When a boyhood acquaintance, paroled from prison, lands on Senator Leland's staff, the opposition party and the media explode.
A stop-sanctuary movement in the states may be an idea whose time has come. These talking points say why.
I never enjoy primaries where good Republicans are pitted against each other in the spring for a nomination to oppose the Democrats in the fall, so I don't usually take sides. But since I'm often asked my preference in the GOP's upcoming June 24 election, and since a state Senate candidate recently claimed my support without permission, here's a rundown of the contested races.
* I am neutral in the governor's race. Mike Kopp, Scott Gessler, Bob Beauprez, and Tom Tancredo are all much preferable to John Hickenlooper, the incumbent - though I doubt Tancredo's electability.
* I support Congressman Doug Lamborn in his CD-5 primary.
* I support Michael Fields in the HD-37 primary, my own state representative district.
* I support Tony Sanchez in the SD-22 primary, Jefferson County.
* I am neutral in all other legislative primaries, including SD-19, Jefferson County, where I'm friendly with both Lang Sias, the 2012 nominee, and Laura Woods, the newcomer. I've accepted Woods's apology for mistakenly listing me as a supporter in a recent mailing. Either could serve well in the state Senate; may the best candidate win.
Colorado State House District 37 in Centennial, where I've lived for 40 years, has been ably represented by Rep. Spencer Swalm since 2006. Now that he is term-limited, the safely Republican district faces a spirited primary between Jack Tate, an engineer in his 50s, and Michael Fields, a young lawyer and schoolteacher who's not yet 30.
They are two good men, and the voters can't go wrong. But when balloting begins for the June 24 primary, Fields will get my vote.
Michael's thoughtful, well-researched position papers on conservative approaches to education reform and other issues impress me. His time as a staffer in both the US Senate and the Colorado General Assembly gives him a lot more experience with the legislative process than Jack.
I like it that Fields is youthful and that he has lived the black experience, being the son of an African-American professor whose own father was a distinguished pastor. Talking with Michael about race issues, though, as I've done and as Rep. Swalm did before endorsing him a month ago, you find he's crystal clear that equal opportunity doesn't mean equal outcomes and that past injustices to blacks don't justify an endless victim narrative.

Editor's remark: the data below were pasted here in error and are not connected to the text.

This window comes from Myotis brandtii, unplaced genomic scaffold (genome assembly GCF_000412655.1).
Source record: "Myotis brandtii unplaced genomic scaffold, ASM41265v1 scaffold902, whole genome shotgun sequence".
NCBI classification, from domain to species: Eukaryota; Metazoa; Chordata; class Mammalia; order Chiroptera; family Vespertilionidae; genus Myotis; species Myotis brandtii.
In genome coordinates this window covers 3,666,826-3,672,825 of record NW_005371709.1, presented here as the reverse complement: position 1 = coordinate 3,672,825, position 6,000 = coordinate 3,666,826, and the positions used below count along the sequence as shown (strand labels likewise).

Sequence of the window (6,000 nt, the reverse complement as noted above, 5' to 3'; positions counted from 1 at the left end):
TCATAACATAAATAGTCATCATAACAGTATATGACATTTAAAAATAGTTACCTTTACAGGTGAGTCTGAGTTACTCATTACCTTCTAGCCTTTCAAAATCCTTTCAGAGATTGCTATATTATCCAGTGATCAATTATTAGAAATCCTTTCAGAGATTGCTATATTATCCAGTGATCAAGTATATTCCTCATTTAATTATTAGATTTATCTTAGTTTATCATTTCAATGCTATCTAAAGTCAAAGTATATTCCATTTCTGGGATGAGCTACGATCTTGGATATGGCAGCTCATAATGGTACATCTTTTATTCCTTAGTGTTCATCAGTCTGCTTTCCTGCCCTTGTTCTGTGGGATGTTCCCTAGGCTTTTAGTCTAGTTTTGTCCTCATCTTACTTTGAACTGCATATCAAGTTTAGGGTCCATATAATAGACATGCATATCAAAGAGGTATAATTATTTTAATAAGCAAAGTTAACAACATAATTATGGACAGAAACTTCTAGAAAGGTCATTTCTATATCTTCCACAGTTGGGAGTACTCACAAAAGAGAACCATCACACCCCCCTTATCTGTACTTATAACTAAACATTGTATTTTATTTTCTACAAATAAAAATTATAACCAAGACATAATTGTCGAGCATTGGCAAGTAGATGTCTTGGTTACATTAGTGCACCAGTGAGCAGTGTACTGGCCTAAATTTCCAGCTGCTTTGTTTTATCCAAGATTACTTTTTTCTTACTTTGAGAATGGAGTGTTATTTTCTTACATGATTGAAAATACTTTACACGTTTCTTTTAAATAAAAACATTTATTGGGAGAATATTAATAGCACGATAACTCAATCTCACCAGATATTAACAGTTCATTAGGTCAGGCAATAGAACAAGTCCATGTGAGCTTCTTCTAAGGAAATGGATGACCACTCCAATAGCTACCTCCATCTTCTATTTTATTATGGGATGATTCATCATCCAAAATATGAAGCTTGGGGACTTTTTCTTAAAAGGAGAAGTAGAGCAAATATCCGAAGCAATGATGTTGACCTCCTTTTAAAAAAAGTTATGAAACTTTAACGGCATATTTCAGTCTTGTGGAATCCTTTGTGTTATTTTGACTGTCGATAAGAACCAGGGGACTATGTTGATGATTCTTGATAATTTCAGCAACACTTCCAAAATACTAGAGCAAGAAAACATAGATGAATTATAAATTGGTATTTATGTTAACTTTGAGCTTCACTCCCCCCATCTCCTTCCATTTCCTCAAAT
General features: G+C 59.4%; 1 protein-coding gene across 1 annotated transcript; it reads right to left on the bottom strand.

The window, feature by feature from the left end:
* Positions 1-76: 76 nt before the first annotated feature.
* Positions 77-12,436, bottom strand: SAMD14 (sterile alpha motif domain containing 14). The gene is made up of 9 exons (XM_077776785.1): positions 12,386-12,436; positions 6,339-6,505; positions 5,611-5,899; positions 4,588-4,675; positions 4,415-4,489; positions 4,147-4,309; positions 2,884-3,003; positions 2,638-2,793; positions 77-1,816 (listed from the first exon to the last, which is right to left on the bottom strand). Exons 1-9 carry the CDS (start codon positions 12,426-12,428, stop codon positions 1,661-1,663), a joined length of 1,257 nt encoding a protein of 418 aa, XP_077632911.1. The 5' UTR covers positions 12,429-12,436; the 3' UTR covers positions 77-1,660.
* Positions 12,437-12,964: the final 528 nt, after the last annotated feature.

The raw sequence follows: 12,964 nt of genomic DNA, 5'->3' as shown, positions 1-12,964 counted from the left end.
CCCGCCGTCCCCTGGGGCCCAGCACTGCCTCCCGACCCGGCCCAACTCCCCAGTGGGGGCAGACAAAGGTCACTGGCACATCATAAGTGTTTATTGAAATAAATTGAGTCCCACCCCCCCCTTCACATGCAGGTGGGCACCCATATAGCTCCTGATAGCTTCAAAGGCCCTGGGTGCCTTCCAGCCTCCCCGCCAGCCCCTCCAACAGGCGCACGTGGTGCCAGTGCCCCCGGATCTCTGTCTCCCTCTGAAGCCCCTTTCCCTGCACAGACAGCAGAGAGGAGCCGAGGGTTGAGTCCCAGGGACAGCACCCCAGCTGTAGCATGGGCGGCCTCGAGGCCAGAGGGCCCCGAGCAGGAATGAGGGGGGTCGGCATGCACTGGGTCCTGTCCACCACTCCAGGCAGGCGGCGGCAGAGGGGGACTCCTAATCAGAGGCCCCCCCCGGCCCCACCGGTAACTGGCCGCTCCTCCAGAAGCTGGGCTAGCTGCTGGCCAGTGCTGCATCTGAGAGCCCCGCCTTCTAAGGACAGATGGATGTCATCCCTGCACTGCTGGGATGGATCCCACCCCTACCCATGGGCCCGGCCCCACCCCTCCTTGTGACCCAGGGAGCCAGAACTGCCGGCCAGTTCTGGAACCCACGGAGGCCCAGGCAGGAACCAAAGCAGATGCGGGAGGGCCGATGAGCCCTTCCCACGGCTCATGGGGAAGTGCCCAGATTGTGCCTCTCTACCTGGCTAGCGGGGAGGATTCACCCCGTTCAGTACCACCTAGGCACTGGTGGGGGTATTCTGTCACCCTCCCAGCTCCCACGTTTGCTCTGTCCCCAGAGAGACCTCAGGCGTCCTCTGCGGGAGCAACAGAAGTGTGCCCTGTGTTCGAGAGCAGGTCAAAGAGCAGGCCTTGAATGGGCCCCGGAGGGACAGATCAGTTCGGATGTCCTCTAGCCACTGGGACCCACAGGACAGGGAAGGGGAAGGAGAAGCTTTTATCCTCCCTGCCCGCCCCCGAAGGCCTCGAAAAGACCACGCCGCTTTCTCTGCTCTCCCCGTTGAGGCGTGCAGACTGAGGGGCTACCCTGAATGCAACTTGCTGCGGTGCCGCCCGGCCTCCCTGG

Like former Sen. Bill Armstrong, himself elected to the State House in his mid-twenties, and who has also endorsed Fields, Michael has the potential to begin serving with distinction from the day he takes office--and to become part of the new face of the Republican Party in years to come.
To win in the 21st century, conservatives must forge an optimistic, forward-looking, right-minded coalition of all colors and all ages. Michael Fields, well prepared and solidly grounded on America's freedom principles, embodies that. I hope you will join me in supporting him for House District 37.
Republicans in the state Senate and House huddled with Tea Party leaders on Jan. 6, just hours after my column urging such cooperation was filed for publication on Jan. 9 (see left column on main page, Andrews in Print). The following report came to me Thursday evening from a friend at the Capitol: Today Colorado Senate Minority Leader Mike Kopp and six other legislators from both the Senate and House met for 90 minutes with 25 leaders of Tea Party and 912 groups from across the state. The groups represented thousands of grassroots activists from Greeley to Pueblo, eastern plains to Grand Junction.
They agreed to forge a strategic partnership to advance a "small government agenda" with three policy themes -- taxation, regulation and immigration. Leaders of the groups pledged to get their members involved in the legislative process including hearings and advocacy, and legislative leaders pledged to work with the leaders to build local membership and better awareness of state issues.
Participating with Kopp were Senators Ted Harvey, Scott Renfroe, Kevin Lundberg, and Kent Lambert, along with Reps. Libby Szabo and Chris Holbert. Speaker Frank McNulty and other members of House leadership were in DC, hence unavailable to attend.
Then on Sunday afternoon, after my column ran, headlined "Hey, Colorado government, we're out of patience" and sprinkled with imaginary signatures such as "Worried in Widefield" and "Available in Arvada," I received the following email from someone calling himself "Juiced in Jeffco." Could it have been Mike Kopp himself?
Dear Former President Andrews: The Senate Republicans stand ready to blast steadily and constructively at the destructive statist policies of the day. Look for bright and passionate moments of contrast when such issues appear. Look for some surprises on new ways to void Obamacare. And look for a steady appeal to competent governance and for Senate Repubs to be continually let down after pursuit thereof yields smaller than hoped-for results. Please let us know how well you think our message, on the foregoing items especially, is penetrating the T space.